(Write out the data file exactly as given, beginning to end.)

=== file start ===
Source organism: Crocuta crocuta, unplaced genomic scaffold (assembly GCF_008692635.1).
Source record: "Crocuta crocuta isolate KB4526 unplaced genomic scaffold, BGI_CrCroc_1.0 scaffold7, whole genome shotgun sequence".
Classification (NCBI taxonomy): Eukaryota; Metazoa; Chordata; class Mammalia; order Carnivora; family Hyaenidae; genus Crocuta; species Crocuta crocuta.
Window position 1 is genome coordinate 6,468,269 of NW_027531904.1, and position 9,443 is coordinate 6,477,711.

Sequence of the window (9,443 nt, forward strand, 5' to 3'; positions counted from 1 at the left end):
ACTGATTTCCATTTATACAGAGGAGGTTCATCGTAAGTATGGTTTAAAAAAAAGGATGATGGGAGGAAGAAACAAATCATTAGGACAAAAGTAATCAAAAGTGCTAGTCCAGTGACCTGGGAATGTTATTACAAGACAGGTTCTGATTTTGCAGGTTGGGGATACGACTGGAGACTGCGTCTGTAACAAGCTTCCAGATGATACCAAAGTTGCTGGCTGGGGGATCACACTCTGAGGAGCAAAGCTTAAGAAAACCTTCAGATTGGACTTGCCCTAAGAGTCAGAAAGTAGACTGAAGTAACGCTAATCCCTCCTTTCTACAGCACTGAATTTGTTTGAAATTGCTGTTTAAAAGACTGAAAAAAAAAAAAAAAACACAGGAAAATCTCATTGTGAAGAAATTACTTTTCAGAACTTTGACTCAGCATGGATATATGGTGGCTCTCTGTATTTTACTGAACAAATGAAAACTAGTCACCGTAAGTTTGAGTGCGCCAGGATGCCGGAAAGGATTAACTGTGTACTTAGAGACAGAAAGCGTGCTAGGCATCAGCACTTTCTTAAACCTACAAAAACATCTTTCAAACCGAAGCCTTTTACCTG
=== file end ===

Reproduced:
Source organism: Crocuta crocuta, unplaced genomic scaffold (assembly GCF_008692635.1).
Source record: "Crocuta crocuta isolate KB4526 unplaced genomic scaffold, BGI_CrCroc_1.0 scaffold7, whole genome shotgun sequence".
Classification (NCBI taxonomy): Eukaryota; Metazoa; Chordata; class Mammalia; order Carnivora; family Hyaenidae; genus Crocuta; species Crocuta crocuta.
Window position 1 is genome coordinate 6,468,269 of NW_027531904.1, and position 9,443 is coordinate 6,477,711.

Sequence of the window (9,443 nt, forward strand, 5' to 3'; positions counted from 1 at the left end):
ACTGATTTCCATTTATACAGAGGAGGTTCATCGTAAGTATGGTTTAAAAAAAAGGATGATGGGAGGAAGAAACAAATCATTAGGACAAAAGTAATCAAAAGTGCTAGTCCAGTGACCTGGGAATGTTATTACAAGACAGGTTCTGATTTTGCAGGTTGGGGATACGACTGGAGACTGCGTCTGTAACAAGCTTCCAGATGATACCAAAGTTGCTGGCTGGGGGATCACACTCTGAGGAGCAAAGCTTAAGAAAACCTTCAGATTGGACTTGCCCTAAGAGTCAGAAAGTAGACTGAAGTAACGCTAATCCCTCCTTTCTACAGCACTGAATTTGTTTGAAATTGCTGTTTAAAAGACTGAAAAAAAAAAAAAAAACACAGGAAAATCTCATTGTGAAGAAATTACTTTTCAGAACTTTGACTCAGCATGGATATATGGTGGCTCTCTGTATTTTACTGAACAAATGAAAACTAGTCACCGTAAGTTTGAGTGCGCCAGGATGCCGGAAAGGATTAACTGTGTACTTAGAGACAGAAAGCGTGCTAGGCATCAGCACTTTCTTAAACCTACAAAAACATCTTTCAAACCGAAGCCTTTTACCTG